Daniel Lanois’ Vocal Chain
For everyone who ever wondered what Daniel Lanois’ vocal chain was on some of the amazing records he has been a part of, here is a quick look into his approach and gear.
Sony C37A LDC (mic) -> LA2A Compressor -> Pultec EQ -> Neve Console
Daniel Lanois is one of my top favorite producers of all time. He has worked with some of my favorite bands and vocalists, and definitely has a distinctive sound. His work with Peter Gabriel, Brian Eno, and U2 comprises some of the most amazing records ever produced, and his approach to melody, layering, and bass is incredibly rich, deep, and textured. Every engineer should sit back and listen to a few of the records he has worked on as an educational exercise. I promise it will give you some new ideas on how to approach your next mix.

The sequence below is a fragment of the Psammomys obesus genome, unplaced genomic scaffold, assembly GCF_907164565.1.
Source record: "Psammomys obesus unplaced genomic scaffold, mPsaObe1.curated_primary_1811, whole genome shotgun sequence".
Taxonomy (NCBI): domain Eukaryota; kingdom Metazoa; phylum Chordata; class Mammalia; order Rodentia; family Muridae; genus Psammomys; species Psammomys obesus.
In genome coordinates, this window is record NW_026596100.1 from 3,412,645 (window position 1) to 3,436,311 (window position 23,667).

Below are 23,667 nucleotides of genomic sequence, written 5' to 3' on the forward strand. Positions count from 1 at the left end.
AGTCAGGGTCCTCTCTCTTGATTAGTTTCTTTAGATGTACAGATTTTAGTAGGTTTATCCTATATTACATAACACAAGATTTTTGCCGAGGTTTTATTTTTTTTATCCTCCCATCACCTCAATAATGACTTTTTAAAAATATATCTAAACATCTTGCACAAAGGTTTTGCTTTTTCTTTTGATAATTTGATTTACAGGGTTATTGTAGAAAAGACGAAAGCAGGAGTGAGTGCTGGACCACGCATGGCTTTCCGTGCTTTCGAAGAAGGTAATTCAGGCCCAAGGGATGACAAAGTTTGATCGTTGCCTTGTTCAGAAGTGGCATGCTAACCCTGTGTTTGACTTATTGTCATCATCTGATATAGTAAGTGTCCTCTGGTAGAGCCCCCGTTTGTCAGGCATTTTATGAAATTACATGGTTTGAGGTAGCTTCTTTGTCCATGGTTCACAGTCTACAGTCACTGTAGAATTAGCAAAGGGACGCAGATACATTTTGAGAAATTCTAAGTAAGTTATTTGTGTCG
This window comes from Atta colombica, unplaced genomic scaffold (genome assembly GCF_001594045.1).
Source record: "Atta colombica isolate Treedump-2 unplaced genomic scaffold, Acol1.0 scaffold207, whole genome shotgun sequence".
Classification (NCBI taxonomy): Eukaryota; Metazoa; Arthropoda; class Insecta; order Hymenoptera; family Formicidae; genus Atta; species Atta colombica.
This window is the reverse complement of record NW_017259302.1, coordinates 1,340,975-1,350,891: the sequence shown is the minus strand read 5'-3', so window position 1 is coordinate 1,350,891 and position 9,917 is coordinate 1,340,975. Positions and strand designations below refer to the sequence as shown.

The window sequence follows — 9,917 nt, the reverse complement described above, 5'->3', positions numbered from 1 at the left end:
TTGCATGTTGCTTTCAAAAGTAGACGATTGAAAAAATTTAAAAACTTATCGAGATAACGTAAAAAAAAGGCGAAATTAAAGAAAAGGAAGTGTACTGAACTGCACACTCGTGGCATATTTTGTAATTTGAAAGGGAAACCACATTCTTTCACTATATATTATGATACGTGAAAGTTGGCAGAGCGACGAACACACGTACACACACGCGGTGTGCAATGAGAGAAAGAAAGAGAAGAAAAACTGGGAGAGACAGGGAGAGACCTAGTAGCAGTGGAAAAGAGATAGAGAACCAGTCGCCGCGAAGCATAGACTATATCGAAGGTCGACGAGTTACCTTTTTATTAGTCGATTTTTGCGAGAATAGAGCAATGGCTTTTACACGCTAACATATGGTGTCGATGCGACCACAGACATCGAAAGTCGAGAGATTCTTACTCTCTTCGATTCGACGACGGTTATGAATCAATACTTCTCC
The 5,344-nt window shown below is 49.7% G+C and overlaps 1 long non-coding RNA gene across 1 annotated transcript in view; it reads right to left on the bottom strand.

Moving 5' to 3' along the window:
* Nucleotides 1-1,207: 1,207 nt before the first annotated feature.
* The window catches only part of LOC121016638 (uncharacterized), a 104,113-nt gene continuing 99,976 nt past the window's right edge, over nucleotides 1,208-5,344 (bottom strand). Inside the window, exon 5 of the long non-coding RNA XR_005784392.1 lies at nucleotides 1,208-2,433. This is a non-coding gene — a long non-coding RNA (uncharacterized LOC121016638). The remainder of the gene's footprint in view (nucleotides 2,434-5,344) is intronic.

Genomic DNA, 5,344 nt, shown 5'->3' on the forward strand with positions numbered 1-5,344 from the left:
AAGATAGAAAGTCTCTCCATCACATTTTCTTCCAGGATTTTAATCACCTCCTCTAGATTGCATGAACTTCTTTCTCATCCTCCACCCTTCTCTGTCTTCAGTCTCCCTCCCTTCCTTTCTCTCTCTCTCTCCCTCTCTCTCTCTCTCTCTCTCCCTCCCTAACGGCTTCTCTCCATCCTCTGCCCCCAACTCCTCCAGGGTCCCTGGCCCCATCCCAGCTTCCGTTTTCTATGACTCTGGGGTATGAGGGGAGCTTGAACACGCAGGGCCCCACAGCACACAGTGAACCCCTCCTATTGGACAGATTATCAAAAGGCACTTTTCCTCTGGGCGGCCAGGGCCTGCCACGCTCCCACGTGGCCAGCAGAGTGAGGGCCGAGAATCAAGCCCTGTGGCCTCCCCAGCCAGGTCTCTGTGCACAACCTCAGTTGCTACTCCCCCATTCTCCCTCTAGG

Vocals In Your Mix: Delay Instead of Reverb
His approach to vocals differs from most in the fact that he tends to avoid reverb, but uses mostly delay to get the lush sonic effects he is famous for. In his own words from a Q&A on Gearslutz.com: “I don’t use reverb. I like to use a slap echo with a relevant delay setting. Remember that a muted delay tone creates a sense of distance.” He has also mentioned that he builds a song around the vocals, as opposed to trying to fit the vocals
into the music. “I pay attention to the vocal all the time. I don’t add the vocal to the track, I add the track to the vocal. If you keep this angle in mind you subconsciously train your brain to build your work around the center.”
So get out your favorite delays and experiment with building space around your vocal tracks while you build your mix.
Leave a comment with the name of your favorite record that Daniel Lanois has worked on, and share your favorite vocal chain.